September-October: In September, the crowds leave, the locals return, and the temperature becomes bearable again. As the month progresses, the weather becomes more unpredictable with rain and storms mixed in with warmth and sunshine. September 11th is La Diada de Catalunya, the National Day of Catalonia, when the city celebrates the region’s autonomy with cultural events. Towards the end of September, a grand 4 day festival called Festes de la Mercè takes place to honor the city’s patron saint with parades, races, concerts, and feasts taking place. As the days get shorter and the temperatures slowly drop, the Barcelona International Jazz Festival starts, running from October to December.

November-December: November sees a chill in the air and a definite reduction in visitors, which can make the city feel very homey. December might be the month with the least sunshine, but temperatures tend to be cool rather than cold, and Christmas festivities, such as the big Christmas market and switching on the Christmas lights (a superb light and sound show) bring excitement.

Barcelona’s Best Festivals

There is no better day than one spent strolling down the sunny streets, taking photos of people around, and absorbing the atmosphere. And it’s fine to do it all as you just drop by for the weekend, but why not combine the trip to Barcelona with some of amazing festivals that happen all across the city, all year round? There is a mix of traditional celebrations and modern music/art events for the most acquired tastes. Almost every month in this realer-than-real city, you can find a pocket of human existence being celebrated in festivals that represent Barcelona’s cultural diversity, its mainstream, and grassroots movements.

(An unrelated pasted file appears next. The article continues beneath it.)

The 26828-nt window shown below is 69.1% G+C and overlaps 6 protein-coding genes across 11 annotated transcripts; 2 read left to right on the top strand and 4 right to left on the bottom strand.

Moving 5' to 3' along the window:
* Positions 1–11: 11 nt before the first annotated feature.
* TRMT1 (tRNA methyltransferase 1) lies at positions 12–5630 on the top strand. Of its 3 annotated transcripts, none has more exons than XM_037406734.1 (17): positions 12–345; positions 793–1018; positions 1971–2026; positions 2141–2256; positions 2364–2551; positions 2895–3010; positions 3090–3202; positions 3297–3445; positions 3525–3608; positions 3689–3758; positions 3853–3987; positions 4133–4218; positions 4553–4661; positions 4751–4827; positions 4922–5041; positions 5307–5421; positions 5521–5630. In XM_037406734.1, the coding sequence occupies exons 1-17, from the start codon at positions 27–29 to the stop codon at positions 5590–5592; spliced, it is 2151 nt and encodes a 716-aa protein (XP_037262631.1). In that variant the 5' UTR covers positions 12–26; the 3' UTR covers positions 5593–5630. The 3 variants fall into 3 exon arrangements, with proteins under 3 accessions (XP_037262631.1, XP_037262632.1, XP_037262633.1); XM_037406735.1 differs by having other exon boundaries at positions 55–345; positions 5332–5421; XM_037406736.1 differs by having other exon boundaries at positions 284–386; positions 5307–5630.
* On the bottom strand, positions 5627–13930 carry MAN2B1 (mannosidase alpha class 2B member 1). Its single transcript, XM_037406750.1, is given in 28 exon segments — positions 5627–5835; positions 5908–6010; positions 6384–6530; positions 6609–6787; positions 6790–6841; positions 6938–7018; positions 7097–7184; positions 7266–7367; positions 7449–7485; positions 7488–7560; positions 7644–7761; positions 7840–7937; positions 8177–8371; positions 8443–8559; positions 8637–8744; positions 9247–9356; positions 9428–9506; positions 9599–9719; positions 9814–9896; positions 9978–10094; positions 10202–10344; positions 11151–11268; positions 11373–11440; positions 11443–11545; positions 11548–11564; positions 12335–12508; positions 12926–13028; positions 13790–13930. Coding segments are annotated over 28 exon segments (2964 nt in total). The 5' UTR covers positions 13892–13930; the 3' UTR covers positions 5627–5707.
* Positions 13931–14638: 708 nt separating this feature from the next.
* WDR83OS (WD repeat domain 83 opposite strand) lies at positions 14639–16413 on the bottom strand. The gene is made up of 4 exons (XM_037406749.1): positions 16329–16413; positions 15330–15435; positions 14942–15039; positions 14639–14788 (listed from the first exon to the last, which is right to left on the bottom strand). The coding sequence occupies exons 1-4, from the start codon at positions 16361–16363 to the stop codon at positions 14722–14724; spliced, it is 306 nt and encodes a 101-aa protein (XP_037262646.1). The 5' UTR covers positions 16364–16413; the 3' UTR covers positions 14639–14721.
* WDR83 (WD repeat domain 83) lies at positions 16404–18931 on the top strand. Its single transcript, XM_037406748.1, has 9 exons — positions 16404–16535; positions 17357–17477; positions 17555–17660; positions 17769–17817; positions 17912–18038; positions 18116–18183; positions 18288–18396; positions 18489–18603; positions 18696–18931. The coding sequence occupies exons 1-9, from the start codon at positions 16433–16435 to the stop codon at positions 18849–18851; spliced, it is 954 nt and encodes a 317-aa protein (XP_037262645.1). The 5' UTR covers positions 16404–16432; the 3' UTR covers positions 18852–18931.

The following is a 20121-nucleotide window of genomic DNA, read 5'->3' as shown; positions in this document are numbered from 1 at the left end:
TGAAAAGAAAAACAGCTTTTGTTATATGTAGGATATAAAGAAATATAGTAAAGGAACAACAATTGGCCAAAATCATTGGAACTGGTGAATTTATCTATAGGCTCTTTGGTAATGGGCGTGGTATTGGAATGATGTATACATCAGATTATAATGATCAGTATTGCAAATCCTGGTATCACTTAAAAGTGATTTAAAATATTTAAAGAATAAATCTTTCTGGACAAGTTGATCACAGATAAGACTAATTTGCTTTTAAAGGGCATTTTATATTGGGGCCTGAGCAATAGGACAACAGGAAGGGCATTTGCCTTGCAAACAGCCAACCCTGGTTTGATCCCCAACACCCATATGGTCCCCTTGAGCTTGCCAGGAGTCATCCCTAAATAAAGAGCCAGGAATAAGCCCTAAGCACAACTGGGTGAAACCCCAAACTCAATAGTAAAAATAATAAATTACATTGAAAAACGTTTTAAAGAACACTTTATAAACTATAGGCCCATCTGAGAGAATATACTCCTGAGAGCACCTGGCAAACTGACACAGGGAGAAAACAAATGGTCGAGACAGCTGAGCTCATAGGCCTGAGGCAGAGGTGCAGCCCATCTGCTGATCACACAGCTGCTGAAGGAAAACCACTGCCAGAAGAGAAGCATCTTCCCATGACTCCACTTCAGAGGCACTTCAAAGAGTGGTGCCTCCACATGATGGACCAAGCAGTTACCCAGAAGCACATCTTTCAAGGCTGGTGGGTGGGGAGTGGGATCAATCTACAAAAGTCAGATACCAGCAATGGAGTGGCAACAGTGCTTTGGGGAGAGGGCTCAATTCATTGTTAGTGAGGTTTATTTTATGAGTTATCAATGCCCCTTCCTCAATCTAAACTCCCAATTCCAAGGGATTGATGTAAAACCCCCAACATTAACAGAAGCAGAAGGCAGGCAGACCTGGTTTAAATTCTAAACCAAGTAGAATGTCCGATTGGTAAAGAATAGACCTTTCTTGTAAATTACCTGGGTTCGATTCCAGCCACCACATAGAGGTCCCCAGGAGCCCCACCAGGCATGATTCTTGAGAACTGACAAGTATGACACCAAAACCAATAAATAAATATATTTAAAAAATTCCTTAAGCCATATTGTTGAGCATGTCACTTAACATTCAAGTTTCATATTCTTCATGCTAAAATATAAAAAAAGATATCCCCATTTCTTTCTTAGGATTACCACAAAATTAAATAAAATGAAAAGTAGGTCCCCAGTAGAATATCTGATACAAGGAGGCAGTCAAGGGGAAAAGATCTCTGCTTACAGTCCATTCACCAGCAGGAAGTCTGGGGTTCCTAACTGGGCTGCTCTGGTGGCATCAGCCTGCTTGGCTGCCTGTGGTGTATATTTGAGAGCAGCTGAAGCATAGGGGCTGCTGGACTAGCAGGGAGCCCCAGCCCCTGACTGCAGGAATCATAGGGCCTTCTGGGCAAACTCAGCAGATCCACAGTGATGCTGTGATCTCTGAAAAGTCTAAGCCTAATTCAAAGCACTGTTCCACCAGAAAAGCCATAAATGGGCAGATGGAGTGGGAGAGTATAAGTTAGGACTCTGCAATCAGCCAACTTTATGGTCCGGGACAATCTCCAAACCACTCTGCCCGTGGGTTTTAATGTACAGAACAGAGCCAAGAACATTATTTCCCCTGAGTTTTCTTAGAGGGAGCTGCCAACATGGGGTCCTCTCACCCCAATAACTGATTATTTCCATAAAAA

[Top Pick] Three Kings Day | Epiphany (January): If you happen to be in Barcelona for New Years Eve, you might want to extend your stay till the 6th of January ,when the Catholics celebrate the arrival of the Three Kings. What happens is nothing what you’d expect on this holy day. The Kings arrive onboard the ship to Port Vell, and from there take it to the streets, parading with elves, clowns, acrobats, elephants, and what not. The parade is a feast of light, dance and music, with fireworks and cannons. This early January festival is one of the most celebrated throughout the whole country. As you might expect, there will be food and drinks all around you.

The Calçotada (February): Nothing gives better insight into Barcelona’s culinary history than a Calçotada, or Catalonian barbeque, celebrated during the colder months of January and February. The feast begins with the ritual eating of specially-grown spring onions, or calçots, which are traditionally roasted over an open fire and eaten dipped in a special sauce.